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Israel Travel Guide

Israel is this tiny piece of land surrounded by Arab neighbors that wish it would slip back into the sea.

For all the fuss about the place it’s pretty difficult to locate the first time you look it up on the world atlas. It’s around 0.05% of the Arabic land mass so you might wonder what all the commotion is about. Don’t worry, you won’t be short of an opinion anywhere in Israel.

After all the hype about the Promised Land it’s a bit of a shock to arrive there and see this country of rocks, dust and sand. You get the feeling that Moses landed a few hundred miles too far south and that he was actually looking for Lebanon, the real pearl of the Middle East.

It has its charms though and offers amazingly diverse settings within a really small distance. In many ways it’s the best of both worlds as you get the heart and hospitality of the Middle East with the freedom and modern culture of the West. In other words people share and open their homes and women have a life of their own.

Tel Aviv is where most of the action is and is a young, pulsing city. It’s also loud, dirty and full of character.

Jerusalem is only an hour away and is the only city that counts for the religious men in black. It’s heavy, tense and historic but still has its charms.

Down south you have the Negev and Arava Deserts and these can be spectacular in places. There are no dunes to speak of but plenty of cool rock formations and valleys. Ideal for a bit of vision questing, provided you don’t mind the distant explosions of the Israeli army exercises.

There are hundreds of small towns and kibbutzim around the country. The latter used to be all the rage with travelers and you can still go and work for free on them. The socialist ideals of the kibbutzim have pretty much collapsed now as Israel grows more prosperous and these days everyone pays rent and often works outside the kibbutz.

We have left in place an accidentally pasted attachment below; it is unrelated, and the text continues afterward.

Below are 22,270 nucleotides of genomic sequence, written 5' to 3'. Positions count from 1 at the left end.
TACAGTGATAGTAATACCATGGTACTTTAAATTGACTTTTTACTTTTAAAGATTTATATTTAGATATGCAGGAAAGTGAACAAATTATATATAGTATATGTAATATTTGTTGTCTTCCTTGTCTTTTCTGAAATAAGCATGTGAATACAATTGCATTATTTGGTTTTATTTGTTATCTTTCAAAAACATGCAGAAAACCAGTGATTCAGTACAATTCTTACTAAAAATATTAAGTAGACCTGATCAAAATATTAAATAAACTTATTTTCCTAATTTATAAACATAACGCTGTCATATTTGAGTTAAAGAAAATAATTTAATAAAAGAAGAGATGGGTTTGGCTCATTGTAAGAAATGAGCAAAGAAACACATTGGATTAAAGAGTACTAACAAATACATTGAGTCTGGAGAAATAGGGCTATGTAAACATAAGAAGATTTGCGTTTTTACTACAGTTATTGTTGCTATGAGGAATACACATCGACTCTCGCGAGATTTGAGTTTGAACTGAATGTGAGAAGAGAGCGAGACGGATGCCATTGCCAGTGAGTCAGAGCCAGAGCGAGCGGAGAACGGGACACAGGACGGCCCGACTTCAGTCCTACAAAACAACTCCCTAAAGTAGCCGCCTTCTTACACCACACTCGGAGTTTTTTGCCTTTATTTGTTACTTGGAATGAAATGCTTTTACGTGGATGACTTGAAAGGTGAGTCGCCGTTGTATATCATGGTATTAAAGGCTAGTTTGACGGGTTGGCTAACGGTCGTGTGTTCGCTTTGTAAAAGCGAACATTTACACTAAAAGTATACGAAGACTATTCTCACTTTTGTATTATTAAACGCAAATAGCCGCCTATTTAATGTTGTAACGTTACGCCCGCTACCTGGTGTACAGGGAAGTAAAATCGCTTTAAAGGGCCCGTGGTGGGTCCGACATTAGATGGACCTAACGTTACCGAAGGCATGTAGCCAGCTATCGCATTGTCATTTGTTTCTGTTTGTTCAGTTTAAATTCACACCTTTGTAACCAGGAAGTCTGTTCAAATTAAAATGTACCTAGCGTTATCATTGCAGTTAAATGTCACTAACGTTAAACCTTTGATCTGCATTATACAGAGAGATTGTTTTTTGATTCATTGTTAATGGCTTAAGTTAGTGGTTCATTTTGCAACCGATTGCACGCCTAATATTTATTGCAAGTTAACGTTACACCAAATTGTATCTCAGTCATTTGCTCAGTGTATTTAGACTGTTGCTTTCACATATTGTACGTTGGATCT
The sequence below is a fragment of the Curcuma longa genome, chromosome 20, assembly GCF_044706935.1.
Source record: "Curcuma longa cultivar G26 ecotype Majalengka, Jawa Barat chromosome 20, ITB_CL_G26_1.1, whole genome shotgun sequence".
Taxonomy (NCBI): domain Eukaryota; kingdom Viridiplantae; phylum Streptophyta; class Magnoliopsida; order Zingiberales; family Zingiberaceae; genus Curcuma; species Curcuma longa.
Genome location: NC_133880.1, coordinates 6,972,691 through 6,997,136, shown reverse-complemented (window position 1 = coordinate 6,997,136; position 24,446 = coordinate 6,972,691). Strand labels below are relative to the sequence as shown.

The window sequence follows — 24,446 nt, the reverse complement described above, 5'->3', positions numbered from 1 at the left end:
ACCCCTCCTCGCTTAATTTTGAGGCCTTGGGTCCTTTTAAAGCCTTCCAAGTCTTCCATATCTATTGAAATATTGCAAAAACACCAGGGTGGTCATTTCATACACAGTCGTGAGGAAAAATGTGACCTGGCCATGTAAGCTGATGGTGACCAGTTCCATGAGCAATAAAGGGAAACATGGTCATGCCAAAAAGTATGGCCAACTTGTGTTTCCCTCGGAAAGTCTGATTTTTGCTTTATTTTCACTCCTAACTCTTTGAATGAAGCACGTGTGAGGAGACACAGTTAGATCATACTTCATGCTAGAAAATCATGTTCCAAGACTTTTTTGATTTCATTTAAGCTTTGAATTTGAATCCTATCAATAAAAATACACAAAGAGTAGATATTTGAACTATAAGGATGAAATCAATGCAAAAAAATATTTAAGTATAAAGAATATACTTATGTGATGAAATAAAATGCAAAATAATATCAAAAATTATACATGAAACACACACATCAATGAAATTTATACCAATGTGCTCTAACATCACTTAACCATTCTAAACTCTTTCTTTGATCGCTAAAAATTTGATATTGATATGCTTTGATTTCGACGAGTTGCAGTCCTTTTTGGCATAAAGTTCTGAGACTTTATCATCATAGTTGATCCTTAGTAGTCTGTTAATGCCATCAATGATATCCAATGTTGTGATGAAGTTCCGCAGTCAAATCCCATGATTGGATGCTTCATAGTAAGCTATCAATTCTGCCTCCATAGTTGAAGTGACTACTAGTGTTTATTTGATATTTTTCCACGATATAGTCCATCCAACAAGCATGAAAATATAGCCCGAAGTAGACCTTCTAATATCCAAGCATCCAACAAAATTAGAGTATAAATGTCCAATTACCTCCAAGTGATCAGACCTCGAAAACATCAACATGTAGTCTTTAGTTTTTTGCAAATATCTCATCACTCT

For a country in a state of semi-war it’s pretty relaxed. Expect to have your bags checked at malls and cinemas and see soldiers around the place but that’s as close as you’re likely to see any conflict. The occasional bomb goes off but the national policy is ‘business as usual’. Everyone just gets on with it.

The Palestinian areas are there you’ll see the hostility as the poor sods object to their ancient olive trees being cut down to give the settlers more land or extend the security wall through their villages. Once the Arabs work out that you’re not Israeli they’ll be as welcoming as anywhere in the Arabic world.

Israel has the reputation for being one of the rudest countries in the world and there are travelers who arrive and bounce right out again. The direct manner of the Israelis can be a little too much at times but hey, culture shock is what travel is all about.